Indoor Tanning Prevalent Among Young Women Despite Risks

indoor tanning

If you are like many Americans, you may frequent a tanning salon during the fall and winter months as a way of maintaining your summer complexion without access to warm, sunny beaches. Or, perhaps you typically visit the tanning salons during the mid spring months to establish your base tan prior to the upcoming hot summer months. The more important question to ask is why is it that so many individuals tan anyway? Whether it is routinely tanning at a salon, in your backyard, or at the beach, literally millions of people tan each and every year.

In both cases, indoor tanning salons and outdoor tanning will expose the skin to both UVA and UVB rays of light, albeit at different ratios. While there are health and wellness benefits related to exposing the skin to UVA and UVB rays of light, as with virtually everything in life, moderation is the key.

The Risks of Regular Indoor Tanning, Alarming Figures, Says Study

A new study is showing that young women in their teens and early 20′s tan indoors despite understanding the known indoor tanning risks associated with the activity, chief of which is skin cancer.

The study examined the tanning habits and health knowledge of 3,800 white females ranging in age from 14 to 22, all of whom utilized tanning beds on a regular basis. According to the survey, 86% of these individuals continued to use tanning beds while fully understanding that doing so would increase their risk of skin cancer.

Roughly 87% of the women believed that having a tan would make them appear more attractive, while 66% of those who abstain from indoor tanning felt the same.

Prioritizing Appearance Over Long-Term Health?

The study was conducted by the American Academy of Dermatology. Dr. Ronald Moy, the president of that organization, described the propensity of young women to participate in indoor tanning as “absurd,” since they’re accelerating their rate of aging and drastically increasing their risk of acquiring melanoma, all in the name of short-term cosmetic improvements that one-third of the population don’t even recognize.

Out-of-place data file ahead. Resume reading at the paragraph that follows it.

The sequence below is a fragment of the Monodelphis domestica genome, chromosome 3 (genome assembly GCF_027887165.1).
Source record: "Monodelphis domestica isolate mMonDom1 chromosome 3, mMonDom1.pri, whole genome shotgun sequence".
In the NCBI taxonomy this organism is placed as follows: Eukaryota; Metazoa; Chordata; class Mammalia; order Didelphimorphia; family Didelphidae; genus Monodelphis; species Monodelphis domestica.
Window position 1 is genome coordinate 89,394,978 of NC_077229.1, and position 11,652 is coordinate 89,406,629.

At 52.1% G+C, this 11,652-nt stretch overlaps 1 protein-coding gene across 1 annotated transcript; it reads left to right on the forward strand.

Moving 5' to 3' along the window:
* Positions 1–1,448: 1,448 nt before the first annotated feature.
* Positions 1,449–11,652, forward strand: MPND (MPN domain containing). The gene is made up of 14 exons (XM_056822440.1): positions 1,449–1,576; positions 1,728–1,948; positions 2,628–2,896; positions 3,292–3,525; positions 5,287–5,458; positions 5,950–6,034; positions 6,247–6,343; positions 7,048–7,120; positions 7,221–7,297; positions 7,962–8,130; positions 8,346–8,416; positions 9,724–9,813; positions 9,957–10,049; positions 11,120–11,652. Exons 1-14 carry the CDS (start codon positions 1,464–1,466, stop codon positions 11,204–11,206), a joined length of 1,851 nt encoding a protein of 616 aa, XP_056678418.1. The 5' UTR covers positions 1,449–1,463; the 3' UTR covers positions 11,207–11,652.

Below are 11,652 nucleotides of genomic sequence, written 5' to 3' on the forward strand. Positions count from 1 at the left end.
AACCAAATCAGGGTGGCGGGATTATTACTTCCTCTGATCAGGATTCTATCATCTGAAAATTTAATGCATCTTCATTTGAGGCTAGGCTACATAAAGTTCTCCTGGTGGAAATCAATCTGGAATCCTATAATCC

Melanoma is an extremely deadly form of skin cancer, claiming approximately 8,700 American lives per year. The National Cancer Institute states that melanoma death rates increased by 5% from 1991 until 2005, despite the fact that overall cancer rates dropped by 11% for women and 19% for men during that same timeframe.

A “Sense of Invincibility”

Dr. Moy believes that the use of tanning beds by teens who understand the indoor tanning risks may be chalked up to the sense of “invincibility” that young people often report. It’s widely held that this same sense explains other potentially destructive behaviors on the part of teens, ranging from speeding and texting while driving to binge drinking and smoking.

This notion is backed by the fact that roughly half of those who tanned indoors knew someone with skin cancer, or who had skin cancer in the past.

According to Moy, the study confirms that many teens prioritize their looks over their long-term health, despite knowing that they could eventually develop cancer as a direct result of their behavior. He said that if this behavior isn’t curbed, cancer rates among future generations could increase.

Other Statistics Regarding Tanning Bed Use

Examining a few other statistics regarding those who utilize indoor tanning beds may help us understand why young people are apparently drawn to it. Among those who tan indoors:

  • 65% have someone in their family who indoor tans as well.

  • 94% have parents who are aware of their tanning habits.

  • 49% report experiencing peer pressure to indoor tan.

  • 96% have friends who tan indoors as well.

And, most alarmingly

  • Using tanning beds increases your risk of acquiring melanoma by 75%.

Indoor Tanning Risks: The Bottom Line

Using indoor tanning beds, especially on a frequent basis, significantly increases your risk of acquiring skin cancer. A recent study indicates that young women continue to tan despite understanding these indoor tanning risks, even when they personally know another individual with skin cancer. For your own safety, it’s best to avoid tanning beds. If you’re the parent of a teenager or pre-teen, tell them the importance of doing the same.

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